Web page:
Who Can Fill Betty's Boots?; as Betty Boothroyd Prepares to Step Down, Certain Challenges Face the New Speaker - Most Importantly to Raise the Profile of a Commons Which the Majority of the People Believe Is an Anachronistic Sideshow, Writes Political Editor Jason Beattie
Oh Betty what have you done? Why have you left your pounds 114,000 a year job, the plush apartment overlooking the Thames and the chance to thrash some sense into the recalcitrant MPs who assembled before you?
Why, for goodness' sake, have you chosen to desert your post so it can be filled by an unworthy minion? Creep back. Please, creep back.
This entreaty will fall on deaf ears. Miss Boothroyd will leave with the same determination with which she arrived and in her place will come. . ?
That, of course, is the question exercising those few politicians who have drifted back early from the ridiculously long summer recess.
(A break, incidentally, which ends as half-term week starts - a piece of time-tabling that only adds to the perception the Commons operates in a neverworld).
For next Monday, the eyes of Britain will be concentrated on the House of Commons as it goes about electing Miss Boothroyd's replacement. Traditionalists are revelling at this brief flicker of glory: it will be a splendid opportunity for the House to display to the nation its ancient ceremonies and quaint, if disorganised customs.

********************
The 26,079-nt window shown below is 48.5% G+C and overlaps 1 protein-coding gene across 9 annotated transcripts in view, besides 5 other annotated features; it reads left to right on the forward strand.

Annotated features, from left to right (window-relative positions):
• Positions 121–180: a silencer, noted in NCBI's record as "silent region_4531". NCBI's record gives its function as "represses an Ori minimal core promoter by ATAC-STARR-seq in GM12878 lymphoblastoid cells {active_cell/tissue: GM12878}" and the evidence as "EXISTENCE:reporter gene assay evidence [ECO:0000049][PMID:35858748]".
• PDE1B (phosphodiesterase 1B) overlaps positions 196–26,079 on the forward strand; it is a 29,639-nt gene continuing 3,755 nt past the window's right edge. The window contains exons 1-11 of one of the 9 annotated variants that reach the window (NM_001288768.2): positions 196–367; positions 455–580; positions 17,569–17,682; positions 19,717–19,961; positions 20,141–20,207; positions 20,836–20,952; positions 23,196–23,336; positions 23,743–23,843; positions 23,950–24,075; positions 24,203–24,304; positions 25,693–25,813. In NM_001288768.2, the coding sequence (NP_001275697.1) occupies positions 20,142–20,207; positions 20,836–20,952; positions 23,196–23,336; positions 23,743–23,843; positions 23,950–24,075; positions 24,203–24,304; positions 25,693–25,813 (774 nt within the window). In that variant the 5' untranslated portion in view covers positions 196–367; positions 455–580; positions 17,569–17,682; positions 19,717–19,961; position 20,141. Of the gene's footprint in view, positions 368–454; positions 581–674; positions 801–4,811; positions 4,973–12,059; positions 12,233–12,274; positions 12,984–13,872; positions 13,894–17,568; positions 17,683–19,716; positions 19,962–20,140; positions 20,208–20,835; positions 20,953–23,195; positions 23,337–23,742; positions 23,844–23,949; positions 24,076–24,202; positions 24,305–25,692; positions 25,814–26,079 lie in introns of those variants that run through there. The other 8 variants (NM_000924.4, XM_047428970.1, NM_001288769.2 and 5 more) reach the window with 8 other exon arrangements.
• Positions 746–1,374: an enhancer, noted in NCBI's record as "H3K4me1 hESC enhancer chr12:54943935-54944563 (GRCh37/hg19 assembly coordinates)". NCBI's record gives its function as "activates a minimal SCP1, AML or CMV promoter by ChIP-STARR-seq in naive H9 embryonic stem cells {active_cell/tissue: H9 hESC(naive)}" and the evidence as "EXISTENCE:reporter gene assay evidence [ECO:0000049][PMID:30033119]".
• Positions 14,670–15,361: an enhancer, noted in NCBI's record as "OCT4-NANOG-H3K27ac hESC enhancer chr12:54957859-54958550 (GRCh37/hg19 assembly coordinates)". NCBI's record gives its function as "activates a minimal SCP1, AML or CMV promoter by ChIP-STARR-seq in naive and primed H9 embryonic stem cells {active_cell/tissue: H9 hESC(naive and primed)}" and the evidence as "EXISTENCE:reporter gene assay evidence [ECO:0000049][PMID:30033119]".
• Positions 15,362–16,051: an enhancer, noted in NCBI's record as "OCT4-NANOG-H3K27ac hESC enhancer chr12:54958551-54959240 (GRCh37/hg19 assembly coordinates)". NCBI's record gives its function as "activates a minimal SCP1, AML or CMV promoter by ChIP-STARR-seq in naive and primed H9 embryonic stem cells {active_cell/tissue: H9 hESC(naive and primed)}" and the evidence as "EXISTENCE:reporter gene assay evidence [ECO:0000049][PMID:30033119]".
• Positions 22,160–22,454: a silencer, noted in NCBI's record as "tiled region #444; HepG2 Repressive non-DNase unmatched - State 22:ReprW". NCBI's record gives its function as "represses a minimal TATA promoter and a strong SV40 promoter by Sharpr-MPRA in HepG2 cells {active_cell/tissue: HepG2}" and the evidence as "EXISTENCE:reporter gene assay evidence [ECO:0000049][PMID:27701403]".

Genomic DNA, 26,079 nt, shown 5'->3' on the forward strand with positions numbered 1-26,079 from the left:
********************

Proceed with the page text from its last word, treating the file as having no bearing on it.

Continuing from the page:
It will be the Trooping of the Colour meets the annual Rotarian dinner: a mixture of pomp and pomposity disguising an important political act.
This is the Westminster way: normality is constantly being interrupted by history.
It could be argued that this will be one of the most significant elections of a Speaker since Judge Lenthal was picked to stand up against King Charles.
The Commons has never been held in such low esteem - not just by the Government but also by the people.
This is the twin challenge facing the new Speaker: to prevent the further erosion of the legislative's influence at a time when Downing Street treats it as a minor irritant and to raise the profile of a Commons which the majority of the people believe is an anachronistic, irrelevant sideshow.
Indeed, one of the reasons why Mr Blair has managed to by-pass Westminster so successfully is because most people share his view that it is a care home for the conceited and the cocooned.
There are some in the House with enough self-awareness to realise they work in the senile grandmothers of all Parliaments and are pressing for what they call reform.
Normally, the term reform would imply something drastic or even revolutionary but in the Commons it usually means tinkering with some obscure law so as to avoid the minimal amount of confrontation - if you are lucky.
In the case of electing the Speaker, Miss Boothroyd has rejected all suggestions for a review of the process before she departs therefore banishing any prospect of change for another generation.
Modernisers will probably hide their heads in shame during the events which will take place next Monday. Everything which is wrong with the Commons - those exact things which have made it distant from the public - will be on display:
Twelve white middle-aged men and one woman (Gwyneth Dunwoody aged 69) have put themselves forward for the Speaker's job. …